Friday, February 21, 2014

Some Early Thoughts on IN ELA Draft Standards

For all of the hemming and hawing in Indiana about the problems with Common Core, the draft of the new Indiana standards seems remarkably similar!

Although the draft standards contain a few new standards, the framework actually reflects a similar structure to that of the Common Core.  In the 3rd grade standards, for example, Standard 1 deals with citing textual evidence to ask and answer questions (same as CCSS); Standard 2 relates to the main topic of a selection and how specific details relate to this topic (same as CCSS); Standard 3 of the informational text section--which asks students to identify the relationship between events and ideas--is exactly the same as what we find in the Common Core.  The documents are so similar, in fact, that a casual comparison of the two documents may lead many to question exactly why it was so urgent for the state to adopt a new ELA standards framework.

Minor structural differences do exist between the documents that actually make the new standards less coherent from grade to grade.  While the Common Core enumerates standards in the same way from grade to grade, the Indiana standards have a different number of standards between grade levels.  For example, the 4th grade standard asking students to connect ideas in a text to an oral or dramatic interpretation of the text is Standard #10.  The commensurate standard in grade 5 that asks students to identify how visual or multimedia elements contribute to the meaning of a text is Standard #7.  This is a relevant concern for teachers and curriculum directors who know that efforts to vertically align curriculum and forge connections between and among standards are critical elements of a standards implementation plan.

In terms of the substantive differences between the two frameworks, the new standards reflect almost all of the key themes found in Common Core.  For example, the new Standards highlight Common Core's emphasis on reading complex texts.  (Remember that prior to Common Core, no state standard document included a specific standard related to reading complex texts.)  The new standards now include a specific "complex text standard" for each grade level.  In addition, the new standards prioritize the importance of students comparing/contrasting, integrating, connecting and synthesizing information from multiple texts.  Common Core's Standard #9 promulgated these same expectations across grade levels, and PARCC and Smarter Balanced's prose-constructed items reflect this standard perhaps more than any other.  Much like Common Core, the new standards also emphasize the importance of citing evidence in reading and writing; the acquisition of "academic" vocabulary; evidence-based opinion writing; and "short research projects."  The entire writing section in the new standards looks strikingly similar to Common Core with a focus on narrative, informational and opinion writing (the new standards include "persuasive" writing as part of the opinion writing standards).  They also include a separate section on speaking and listening which also falls in line with Common Core's approach.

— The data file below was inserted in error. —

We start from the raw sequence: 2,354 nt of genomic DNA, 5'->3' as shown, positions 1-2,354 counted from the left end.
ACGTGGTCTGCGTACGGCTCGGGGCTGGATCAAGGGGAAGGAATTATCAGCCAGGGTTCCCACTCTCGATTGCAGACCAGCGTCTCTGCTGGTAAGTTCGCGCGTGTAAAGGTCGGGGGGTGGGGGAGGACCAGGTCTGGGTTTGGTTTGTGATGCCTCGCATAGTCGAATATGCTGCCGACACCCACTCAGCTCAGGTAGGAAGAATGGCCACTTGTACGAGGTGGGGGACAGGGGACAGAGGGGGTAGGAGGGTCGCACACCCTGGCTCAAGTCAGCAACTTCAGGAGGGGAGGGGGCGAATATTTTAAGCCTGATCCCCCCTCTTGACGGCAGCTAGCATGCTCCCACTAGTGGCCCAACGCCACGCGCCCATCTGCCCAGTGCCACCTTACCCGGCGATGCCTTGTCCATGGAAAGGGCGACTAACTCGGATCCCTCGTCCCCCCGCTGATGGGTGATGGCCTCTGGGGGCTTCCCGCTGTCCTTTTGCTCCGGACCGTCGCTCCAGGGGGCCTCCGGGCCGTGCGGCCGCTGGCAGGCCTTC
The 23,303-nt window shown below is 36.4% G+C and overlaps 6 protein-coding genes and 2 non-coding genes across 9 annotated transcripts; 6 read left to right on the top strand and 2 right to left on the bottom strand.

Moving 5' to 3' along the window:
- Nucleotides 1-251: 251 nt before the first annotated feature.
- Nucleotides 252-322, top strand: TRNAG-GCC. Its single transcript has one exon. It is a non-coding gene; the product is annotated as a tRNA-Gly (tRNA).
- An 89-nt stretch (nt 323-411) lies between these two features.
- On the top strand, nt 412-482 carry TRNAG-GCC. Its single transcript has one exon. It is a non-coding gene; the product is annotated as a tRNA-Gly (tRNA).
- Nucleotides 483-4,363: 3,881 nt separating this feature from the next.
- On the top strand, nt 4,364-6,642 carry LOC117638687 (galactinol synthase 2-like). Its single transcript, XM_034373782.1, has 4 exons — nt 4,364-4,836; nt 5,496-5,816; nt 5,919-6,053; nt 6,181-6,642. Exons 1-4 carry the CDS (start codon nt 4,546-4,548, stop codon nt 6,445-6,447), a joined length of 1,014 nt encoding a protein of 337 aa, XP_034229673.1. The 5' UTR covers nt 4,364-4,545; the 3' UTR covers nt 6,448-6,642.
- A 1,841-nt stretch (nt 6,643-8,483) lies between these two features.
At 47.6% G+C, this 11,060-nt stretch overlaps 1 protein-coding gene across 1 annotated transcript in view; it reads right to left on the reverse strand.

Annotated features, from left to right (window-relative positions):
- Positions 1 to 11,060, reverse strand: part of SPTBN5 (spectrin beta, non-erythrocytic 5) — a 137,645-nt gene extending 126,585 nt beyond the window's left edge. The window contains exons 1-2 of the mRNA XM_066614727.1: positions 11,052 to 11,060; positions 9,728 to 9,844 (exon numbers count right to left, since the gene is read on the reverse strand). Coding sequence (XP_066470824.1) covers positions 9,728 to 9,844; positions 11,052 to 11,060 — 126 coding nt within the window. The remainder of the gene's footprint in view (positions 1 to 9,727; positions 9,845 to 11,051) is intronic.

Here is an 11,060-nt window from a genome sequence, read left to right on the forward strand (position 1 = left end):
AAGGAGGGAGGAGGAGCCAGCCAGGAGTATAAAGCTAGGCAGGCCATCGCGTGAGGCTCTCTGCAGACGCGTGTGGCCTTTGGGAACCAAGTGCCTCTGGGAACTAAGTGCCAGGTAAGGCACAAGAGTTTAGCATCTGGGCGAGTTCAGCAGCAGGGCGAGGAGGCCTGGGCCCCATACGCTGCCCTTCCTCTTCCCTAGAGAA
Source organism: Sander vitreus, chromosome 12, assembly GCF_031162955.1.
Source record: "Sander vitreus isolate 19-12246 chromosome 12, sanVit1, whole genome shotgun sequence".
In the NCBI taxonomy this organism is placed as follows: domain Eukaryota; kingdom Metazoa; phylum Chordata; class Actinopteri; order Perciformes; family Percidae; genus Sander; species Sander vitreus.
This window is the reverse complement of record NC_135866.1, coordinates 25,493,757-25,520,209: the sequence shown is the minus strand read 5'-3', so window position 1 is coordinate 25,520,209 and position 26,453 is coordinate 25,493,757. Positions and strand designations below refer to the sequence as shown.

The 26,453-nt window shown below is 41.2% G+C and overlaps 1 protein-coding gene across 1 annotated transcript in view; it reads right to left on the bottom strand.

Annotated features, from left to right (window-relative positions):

Foes have faulted Common Core with being too focused on informational text.  They have also argued that schools will be replacing literary classics with low-minded technical manuals that don't cultivate the kinds of critical thinking and discussion fundamental to good teaching.  Yet the new standards include a robust section on informational text (most grades include more informational text standards than literary ones) and, for the 4-5th grades, actually expect students to "follow multiple-step instructions in a manual or text."  

It should be noted that the new standards include more expectations dealing with genre-specific skills.  For example, Standard #8 in the 4th grade framework reads, "Explain major differences between poems, drama, and prose, and refer to the structural elements of poems and drama when writing or speaking about a text."  Critics of Common Core have pointed out that Common Core did not contain enough genre-specific standards (Common Core allows for more flexibility in terms of which genres teachers use to teach the skills inhered in the standards), however it's worth asking whether these changes are enough to justify the overhaul?

I also find it interesting that the new standards do not include a list of recommended or example texts nor do they include the instructional examples that accompanied the old Indiana standards.  Common Core critics were quick to jump on Common Core for dictating curriculum, but prior standards reviews done by Fordham and others have lauded Indiana for the specific instructional examples included in its framework.  As a way to placate critics, Indiana took these examples out.  In my judgment, these examples don't prescribe curriculum but give teachers ideas about how to operationalize the standards in the context of the classroom.  I wish they had included these examples.

Minor differences aside, these two documents are very similar in structure and substance.  Couldn't states that adopted Common Core add 15% of new content to the standards?  It would be interesting to know what percentage of the new standards represent expectations different than Common Core.  

Of course, as I've said multiple times on this blog, standards are only one piece of the puzzle.  Indiana can adopt the best standards in the country, but without good implementation and, most importantly, a quality state assessment, it won't matter much.  It will be interesting to see where things go from here.

Update: I hear Kathleen Porter-Magee is working on a side-by-side comparison of the two standards.  Stay tuned.